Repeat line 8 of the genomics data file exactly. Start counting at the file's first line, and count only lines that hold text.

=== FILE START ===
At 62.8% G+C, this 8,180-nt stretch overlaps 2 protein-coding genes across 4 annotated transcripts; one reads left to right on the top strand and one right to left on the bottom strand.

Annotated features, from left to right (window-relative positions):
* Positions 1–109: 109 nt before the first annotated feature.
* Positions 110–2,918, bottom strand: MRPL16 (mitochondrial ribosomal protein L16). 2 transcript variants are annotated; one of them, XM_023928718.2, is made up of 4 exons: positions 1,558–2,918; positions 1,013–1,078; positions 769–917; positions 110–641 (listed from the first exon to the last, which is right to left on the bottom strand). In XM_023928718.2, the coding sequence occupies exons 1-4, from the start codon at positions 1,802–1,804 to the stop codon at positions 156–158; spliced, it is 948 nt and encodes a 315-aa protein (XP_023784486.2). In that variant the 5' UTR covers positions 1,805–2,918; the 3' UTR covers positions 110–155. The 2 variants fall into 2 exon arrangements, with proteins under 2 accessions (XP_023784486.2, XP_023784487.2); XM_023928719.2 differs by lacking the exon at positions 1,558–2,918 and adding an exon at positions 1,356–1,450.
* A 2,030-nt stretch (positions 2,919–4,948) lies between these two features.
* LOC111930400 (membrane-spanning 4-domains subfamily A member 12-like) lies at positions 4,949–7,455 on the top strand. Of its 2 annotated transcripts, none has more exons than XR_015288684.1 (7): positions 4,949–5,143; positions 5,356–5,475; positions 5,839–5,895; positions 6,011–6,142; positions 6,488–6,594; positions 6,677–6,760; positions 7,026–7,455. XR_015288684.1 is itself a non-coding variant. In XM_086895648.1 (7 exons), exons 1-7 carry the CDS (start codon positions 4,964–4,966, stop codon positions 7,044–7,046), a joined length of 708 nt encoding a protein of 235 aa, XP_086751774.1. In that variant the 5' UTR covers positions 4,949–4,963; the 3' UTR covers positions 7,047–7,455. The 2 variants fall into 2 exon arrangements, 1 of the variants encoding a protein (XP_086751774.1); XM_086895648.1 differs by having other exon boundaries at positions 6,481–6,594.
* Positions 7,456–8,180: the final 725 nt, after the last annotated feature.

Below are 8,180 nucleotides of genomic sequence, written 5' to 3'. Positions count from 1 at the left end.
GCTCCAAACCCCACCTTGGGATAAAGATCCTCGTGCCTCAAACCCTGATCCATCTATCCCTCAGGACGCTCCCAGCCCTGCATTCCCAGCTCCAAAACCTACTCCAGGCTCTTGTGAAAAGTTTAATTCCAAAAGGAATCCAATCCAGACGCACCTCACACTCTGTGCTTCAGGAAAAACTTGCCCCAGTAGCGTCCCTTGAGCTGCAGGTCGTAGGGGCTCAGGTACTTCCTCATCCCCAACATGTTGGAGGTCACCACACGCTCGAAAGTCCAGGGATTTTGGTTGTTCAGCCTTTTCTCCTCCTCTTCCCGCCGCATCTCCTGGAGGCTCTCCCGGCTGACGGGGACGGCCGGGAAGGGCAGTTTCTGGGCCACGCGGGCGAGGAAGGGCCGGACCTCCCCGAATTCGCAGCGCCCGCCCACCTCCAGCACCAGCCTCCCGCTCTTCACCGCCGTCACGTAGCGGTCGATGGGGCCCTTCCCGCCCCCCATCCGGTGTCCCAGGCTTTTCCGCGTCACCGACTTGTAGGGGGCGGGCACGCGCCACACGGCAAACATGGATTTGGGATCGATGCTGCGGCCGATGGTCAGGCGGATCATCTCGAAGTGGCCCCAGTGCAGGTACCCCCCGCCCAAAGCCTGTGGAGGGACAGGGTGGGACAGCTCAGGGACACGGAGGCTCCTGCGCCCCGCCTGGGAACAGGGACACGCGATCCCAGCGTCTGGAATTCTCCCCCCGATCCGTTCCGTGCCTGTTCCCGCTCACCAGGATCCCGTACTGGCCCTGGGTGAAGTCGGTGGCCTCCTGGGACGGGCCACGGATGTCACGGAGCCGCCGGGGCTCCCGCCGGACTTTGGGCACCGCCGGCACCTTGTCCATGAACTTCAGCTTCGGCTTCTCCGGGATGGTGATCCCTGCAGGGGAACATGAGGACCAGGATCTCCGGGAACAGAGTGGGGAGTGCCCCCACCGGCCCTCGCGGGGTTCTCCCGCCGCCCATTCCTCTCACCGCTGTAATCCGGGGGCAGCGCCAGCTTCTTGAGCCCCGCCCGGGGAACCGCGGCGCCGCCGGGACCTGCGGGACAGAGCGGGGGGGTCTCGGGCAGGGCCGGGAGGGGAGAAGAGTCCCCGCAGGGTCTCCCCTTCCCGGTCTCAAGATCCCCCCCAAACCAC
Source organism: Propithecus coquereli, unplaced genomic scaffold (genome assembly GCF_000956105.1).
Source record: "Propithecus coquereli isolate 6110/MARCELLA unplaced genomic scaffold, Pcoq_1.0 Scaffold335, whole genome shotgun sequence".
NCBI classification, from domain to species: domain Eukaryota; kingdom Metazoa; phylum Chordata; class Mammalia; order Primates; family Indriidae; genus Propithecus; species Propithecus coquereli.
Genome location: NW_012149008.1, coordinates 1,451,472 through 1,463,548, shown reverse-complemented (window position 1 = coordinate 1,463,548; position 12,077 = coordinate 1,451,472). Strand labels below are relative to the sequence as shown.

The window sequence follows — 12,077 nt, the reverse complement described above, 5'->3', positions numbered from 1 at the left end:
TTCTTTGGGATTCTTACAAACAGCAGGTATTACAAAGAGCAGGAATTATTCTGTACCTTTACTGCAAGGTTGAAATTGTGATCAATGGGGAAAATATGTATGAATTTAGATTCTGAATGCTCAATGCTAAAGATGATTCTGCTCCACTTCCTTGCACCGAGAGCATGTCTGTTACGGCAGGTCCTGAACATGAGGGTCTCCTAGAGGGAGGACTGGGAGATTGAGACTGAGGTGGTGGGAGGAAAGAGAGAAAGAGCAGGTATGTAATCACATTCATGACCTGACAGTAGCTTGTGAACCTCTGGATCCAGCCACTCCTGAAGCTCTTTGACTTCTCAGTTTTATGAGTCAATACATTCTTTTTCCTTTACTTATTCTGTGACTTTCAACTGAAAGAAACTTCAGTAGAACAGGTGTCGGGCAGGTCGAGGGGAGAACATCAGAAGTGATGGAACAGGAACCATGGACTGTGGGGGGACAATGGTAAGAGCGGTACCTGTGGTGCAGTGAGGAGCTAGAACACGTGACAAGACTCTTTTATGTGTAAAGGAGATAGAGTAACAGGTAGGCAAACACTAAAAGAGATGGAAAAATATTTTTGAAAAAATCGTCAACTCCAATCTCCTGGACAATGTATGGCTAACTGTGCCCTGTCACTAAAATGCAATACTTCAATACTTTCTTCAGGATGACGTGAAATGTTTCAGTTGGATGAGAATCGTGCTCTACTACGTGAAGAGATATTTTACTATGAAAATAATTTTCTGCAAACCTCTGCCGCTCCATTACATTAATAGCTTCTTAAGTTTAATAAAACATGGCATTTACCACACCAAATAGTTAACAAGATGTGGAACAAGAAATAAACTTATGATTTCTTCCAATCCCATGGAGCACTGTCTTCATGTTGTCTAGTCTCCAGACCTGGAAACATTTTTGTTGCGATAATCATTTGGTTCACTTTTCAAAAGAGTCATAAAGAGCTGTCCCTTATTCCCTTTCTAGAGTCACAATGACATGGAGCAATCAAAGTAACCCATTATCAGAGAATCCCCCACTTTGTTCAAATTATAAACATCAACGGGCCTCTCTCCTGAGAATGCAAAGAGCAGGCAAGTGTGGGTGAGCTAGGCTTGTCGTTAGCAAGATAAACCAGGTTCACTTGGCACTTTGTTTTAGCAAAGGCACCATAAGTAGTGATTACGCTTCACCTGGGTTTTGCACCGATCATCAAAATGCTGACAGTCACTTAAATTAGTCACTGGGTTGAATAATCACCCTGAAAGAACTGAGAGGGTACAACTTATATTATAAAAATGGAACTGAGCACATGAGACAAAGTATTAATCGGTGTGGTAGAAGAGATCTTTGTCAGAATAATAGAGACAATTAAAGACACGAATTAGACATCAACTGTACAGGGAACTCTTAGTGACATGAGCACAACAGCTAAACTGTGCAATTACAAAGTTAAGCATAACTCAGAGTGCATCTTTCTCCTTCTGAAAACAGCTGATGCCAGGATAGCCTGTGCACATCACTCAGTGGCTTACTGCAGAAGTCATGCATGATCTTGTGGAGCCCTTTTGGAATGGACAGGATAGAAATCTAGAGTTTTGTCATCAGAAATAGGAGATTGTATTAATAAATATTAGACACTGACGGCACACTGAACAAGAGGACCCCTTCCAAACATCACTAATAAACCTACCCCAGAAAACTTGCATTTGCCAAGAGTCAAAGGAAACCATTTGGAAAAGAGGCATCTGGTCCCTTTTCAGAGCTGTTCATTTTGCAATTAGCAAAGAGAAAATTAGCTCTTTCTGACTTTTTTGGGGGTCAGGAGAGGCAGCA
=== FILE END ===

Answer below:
Below are 8,180 nucleotides of genomic sequence, written 5' to 3'. Positions count from 1 at the left end.